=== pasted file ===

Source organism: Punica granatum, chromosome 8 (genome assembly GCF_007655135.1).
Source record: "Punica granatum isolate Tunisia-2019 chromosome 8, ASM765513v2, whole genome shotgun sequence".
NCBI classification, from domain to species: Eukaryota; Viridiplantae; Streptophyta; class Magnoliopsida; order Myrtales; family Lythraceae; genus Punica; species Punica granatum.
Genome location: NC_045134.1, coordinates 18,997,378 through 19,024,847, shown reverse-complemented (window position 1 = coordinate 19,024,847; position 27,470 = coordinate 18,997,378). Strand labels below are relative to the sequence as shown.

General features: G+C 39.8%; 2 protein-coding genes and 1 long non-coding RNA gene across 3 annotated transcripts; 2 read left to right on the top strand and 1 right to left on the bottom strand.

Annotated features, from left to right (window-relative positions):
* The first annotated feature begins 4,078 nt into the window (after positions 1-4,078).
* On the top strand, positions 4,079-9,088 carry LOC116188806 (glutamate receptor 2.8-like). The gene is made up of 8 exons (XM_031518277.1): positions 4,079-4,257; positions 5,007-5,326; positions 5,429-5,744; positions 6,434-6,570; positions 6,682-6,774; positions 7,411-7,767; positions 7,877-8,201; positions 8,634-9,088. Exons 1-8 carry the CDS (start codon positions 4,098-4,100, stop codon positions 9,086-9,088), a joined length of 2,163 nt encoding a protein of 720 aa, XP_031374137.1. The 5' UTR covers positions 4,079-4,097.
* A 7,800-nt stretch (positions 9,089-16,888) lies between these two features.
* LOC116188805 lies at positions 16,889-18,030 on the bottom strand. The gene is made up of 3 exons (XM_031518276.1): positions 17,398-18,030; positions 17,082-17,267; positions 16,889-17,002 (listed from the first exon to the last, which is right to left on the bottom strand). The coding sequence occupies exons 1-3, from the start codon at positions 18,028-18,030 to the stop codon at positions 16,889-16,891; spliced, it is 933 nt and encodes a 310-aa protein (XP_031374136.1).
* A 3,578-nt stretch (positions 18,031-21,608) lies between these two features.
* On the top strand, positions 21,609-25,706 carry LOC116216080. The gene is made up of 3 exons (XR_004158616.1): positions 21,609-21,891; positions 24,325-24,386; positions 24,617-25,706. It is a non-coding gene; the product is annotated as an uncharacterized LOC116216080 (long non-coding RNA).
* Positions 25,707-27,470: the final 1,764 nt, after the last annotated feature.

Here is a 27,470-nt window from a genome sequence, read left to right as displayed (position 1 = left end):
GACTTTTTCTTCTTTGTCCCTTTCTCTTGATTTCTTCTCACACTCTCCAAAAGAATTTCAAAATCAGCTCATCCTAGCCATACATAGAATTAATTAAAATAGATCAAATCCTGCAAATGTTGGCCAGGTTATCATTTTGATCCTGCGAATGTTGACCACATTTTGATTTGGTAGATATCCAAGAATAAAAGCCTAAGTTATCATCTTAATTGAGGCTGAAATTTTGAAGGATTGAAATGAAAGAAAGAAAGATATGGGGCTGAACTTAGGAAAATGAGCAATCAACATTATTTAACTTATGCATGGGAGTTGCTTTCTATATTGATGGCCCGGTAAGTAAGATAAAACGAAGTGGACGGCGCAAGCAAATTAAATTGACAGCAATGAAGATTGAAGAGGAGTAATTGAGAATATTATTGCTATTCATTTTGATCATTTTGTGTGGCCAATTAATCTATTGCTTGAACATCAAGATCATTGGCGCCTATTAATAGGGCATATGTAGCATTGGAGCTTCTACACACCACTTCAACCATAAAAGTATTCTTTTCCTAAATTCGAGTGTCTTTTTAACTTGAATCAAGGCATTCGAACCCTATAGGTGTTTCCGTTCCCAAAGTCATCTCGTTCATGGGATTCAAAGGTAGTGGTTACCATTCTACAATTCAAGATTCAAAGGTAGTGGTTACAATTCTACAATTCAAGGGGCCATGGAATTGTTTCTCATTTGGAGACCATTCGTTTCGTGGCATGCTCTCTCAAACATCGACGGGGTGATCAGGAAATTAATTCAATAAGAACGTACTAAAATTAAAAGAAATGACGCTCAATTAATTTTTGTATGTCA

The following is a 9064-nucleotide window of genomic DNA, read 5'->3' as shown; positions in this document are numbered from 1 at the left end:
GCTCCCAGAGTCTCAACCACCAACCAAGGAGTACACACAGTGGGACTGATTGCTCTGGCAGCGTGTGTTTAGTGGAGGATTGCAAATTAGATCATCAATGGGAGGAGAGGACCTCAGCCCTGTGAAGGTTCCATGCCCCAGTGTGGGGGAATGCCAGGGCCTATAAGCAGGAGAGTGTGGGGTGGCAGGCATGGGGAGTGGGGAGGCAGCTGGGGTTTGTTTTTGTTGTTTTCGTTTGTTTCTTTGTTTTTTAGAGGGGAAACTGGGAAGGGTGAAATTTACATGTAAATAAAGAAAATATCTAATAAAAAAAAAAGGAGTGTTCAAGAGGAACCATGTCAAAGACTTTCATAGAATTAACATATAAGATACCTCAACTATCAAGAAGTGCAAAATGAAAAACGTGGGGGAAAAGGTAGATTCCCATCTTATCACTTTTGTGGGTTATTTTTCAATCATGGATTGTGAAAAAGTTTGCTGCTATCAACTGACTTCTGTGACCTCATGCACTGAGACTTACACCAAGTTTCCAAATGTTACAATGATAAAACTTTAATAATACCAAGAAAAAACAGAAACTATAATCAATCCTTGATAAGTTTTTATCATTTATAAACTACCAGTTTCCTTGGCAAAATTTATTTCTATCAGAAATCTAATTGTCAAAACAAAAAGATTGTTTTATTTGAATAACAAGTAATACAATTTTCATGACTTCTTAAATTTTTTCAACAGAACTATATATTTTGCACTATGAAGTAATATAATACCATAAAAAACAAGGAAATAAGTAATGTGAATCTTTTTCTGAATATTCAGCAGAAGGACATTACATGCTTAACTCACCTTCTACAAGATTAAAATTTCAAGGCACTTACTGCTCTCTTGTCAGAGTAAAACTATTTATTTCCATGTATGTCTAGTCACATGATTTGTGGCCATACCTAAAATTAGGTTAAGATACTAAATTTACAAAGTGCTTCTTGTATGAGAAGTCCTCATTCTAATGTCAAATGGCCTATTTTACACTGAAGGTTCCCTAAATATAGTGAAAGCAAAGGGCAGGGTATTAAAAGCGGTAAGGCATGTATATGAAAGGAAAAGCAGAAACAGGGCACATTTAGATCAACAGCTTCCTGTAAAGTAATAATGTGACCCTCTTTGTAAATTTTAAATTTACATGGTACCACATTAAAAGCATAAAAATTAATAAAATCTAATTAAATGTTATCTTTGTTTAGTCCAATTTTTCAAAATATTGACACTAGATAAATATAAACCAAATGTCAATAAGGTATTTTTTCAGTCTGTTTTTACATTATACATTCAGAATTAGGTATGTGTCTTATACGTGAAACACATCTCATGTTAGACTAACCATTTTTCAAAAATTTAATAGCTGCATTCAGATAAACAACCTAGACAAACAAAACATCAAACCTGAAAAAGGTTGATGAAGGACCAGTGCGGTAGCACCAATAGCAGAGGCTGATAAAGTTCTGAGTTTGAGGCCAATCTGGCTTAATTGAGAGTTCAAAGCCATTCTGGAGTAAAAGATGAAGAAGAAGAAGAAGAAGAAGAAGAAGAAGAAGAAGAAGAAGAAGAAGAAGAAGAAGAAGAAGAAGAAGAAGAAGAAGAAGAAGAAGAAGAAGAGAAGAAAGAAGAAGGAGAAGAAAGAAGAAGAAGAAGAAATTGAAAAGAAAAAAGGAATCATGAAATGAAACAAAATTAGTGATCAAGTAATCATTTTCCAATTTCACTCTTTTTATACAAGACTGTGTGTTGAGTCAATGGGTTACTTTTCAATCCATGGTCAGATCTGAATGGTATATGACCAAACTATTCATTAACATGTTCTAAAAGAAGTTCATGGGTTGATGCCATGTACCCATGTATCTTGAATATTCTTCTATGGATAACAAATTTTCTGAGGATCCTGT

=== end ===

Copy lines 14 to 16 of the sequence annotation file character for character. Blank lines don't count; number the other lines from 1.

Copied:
Here is a 27,470-nt window from a genome sequence, read left to right as displayed (position 1 = left end):
GACTTTTTCTTCTTTGTCCCTTTCTCTTGATTTCTTCTCACACTCTCCAAAAGAATTTCAAAATCAGCTCATCCTAGCCATACATAGAATTAATTAAAATAGATCAAATCCTGCAAATGTTGGCCAGGTTATCATTTTGATCCTGCGAATGTTGACCACATTTTGATTTGGTAGATATCCAAGAATAAAAGCCTAAGTTATCATCTTAATTGAGGCTGAAATTTTGAAGGATTGAAATGAAAGAAAGAAAGATATGGGGCTGAACTTAGGAAAATGAGCAATCAACATTATTTAACTTATGCATGGGAGTTGCTTTCTATATTGATGGCCCGGTAAGTAAGATAAAACGAAGTGGACGGCGCAAGCAAATTAAATTGACAGCAATGAAGATTGAAGAGGAGTAATTGAGAATATTATTGCTATTCATTTTGATCATTTTGTGTGGCCAATTAATCTATTGCTTGAACATCAAGATCATTGGCGCCTATTAATAGGGCATATGTAGCATTGGAGCTTCTACACACCACTTCAACCATAAAAGTATTCTTTTCCTAAATTCGAGTGTCTTTTTAACTTGAATCAAGGCATTCGAACCCTATAGGTGTTTCCGTTCCCAAAGTCATCTCGTTCATGGGATTCAAAGGTAGTGGTTACCATTCTACAATTCAAGATTCAAAGGTAGTGGTTACAATTCTACAATTCAAGGGGCCATGGAATTGTTTCTCATTTGGAGACCATTCGTTTCGTGGCATGCTCTCTCAAACATCGACGGGGTGATCAGGAAATTAATTCAATAAGAACGTACTAAAATTAAAAGAAATGACGCTCAATTAATTTTTGTATGTCA

The following is a 9064-nucleotide window of genomic DNA, read 5'->3' as shown; positions in this document are numbered from 1 at the left end: